pound coins scan a sample of that coin
over the search coil to accept that
numeric value only, and then blacken
every remaining block. However, you
need to be aware - and this is particularly true for pull tabs - you may still
locate similar looking targets that do
not correspond to the conductivity of
the values you may have chosen to
reject. If you want to use more discrimination then go ahead. But if you want
to maximize your finds use as little
“discrimination” as you can get away
with and your patience can stand.
Erasing Patterns
In fairness to the Minelab engineers
this procedure couldn’t be any easier.
To my mind they have taken heed of the
customer using the product in the field
and realised that detecting time can be
scarce. Custom patterns are stored
when the X-Terra is turned off. To erase
patterns is simple. While pressing and
holding the Patterns button turn the XTerra back on by pressing the Power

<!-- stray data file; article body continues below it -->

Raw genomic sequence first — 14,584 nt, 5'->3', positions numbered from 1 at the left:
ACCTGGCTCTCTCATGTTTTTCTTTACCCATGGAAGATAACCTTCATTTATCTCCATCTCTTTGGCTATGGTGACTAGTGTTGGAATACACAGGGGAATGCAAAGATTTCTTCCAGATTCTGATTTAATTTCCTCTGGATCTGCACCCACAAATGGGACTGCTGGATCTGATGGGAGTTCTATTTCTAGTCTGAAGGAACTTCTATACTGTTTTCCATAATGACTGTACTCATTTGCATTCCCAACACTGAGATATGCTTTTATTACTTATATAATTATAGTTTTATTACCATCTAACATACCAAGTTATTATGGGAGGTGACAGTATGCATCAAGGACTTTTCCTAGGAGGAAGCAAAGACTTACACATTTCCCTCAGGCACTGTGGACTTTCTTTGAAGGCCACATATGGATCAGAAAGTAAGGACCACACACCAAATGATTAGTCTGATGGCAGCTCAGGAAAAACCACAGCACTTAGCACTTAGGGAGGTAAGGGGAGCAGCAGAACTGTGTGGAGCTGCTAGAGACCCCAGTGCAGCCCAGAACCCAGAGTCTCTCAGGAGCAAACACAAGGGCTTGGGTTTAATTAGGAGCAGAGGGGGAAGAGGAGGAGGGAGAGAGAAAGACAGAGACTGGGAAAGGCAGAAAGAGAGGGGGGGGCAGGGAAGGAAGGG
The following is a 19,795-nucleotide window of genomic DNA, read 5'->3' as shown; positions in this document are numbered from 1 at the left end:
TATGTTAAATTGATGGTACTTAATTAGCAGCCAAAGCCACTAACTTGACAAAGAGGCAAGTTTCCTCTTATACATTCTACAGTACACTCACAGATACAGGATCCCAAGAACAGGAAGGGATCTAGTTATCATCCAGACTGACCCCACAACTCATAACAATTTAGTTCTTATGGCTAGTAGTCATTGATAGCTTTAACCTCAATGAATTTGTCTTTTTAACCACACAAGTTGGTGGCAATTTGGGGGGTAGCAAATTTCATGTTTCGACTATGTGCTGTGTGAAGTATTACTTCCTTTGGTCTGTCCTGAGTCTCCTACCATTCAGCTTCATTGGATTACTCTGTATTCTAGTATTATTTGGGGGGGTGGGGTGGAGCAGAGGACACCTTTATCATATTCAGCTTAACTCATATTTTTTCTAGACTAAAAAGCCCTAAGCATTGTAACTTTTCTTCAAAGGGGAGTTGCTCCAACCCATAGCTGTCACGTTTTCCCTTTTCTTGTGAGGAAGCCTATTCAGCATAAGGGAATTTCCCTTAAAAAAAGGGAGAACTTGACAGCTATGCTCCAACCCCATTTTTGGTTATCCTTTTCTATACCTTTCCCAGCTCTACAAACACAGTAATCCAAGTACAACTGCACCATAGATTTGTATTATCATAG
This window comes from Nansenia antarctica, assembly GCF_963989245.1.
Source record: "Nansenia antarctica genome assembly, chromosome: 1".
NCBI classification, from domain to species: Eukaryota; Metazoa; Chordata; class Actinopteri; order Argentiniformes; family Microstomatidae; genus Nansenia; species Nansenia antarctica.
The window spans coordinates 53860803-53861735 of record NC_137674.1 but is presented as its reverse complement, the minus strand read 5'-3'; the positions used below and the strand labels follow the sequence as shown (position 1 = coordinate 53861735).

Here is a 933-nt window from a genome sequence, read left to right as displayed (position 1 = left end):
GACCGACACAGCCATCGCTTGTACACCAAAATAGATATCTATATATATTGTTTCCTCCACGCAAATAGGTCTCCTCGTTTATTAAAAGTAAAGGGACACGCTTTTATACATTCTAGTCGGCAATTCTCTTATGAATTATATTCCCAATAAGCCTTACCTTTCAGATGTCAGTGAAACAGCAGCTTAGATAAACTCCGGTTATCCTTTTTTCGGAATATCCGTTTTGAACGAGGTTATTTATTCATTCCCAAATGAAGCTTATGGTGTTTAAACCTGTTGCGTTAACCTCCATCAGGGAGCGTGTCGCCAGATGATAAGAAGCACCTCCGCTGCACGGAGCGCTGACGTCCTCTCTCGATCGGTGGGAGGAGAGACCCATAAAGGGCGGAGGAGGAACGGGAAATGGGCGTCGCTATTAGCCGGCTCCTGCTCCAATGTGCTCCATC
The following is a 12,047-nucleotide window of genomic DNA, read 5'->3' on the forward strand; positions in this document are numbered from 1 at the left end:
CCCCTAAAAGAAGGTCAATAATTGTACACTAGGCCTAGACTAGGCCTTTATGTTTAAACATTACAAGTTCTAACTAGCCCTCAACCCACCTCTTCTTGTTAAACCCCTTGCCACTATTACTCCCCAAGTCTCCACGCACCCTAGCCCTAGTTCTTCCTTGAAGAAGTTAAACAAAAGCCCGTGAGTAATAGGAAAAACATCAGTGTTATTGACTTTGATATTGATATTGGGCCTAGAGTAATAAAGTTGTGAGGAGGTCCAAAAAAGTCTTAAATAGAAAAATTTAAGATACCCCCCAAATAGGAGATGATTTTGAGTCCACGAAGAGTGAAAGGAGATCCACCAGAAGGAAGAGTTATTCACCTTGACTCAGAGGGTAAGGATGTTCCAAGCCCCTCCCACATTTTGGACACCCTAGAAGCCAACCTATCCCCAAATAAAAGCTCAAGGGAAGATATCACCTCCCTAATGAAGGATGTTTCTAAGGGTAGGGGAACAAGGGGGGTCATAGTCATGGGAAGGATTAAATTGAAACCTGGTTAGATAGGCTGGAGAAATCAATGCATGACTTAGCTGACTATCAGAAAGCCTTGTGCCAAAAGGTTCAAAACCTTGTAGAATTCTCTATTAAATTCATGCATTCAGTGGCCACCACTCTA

button once. During the start-up
sequence release the Patterns button.
After the start-up sequence the “patterns erased” message will appear as PE
accompanied by a distinct sound.
Beach Testing
When I first received a prototype XTerra for field trials I was extremely
happy to test it but was unhappy with
the mid-summer conditions. Weather
had been very bad and a few early
excursions to the beaches revealed precious little - people were simply not
around to lose anything.
Most fields had crops in them so
that only left pasture and river foreshores. Then, all of a sudden, the sun
shone and it got very hot. Using X-Terra
on a dry sandy beach after a week of
sunshine produced £25 in one early
morning visit. This was repeated over a
few days on other beaches and I netted
about £80 in cash plus many other targets. Using little or no discrimination
and low sensitivity at about 8, I raced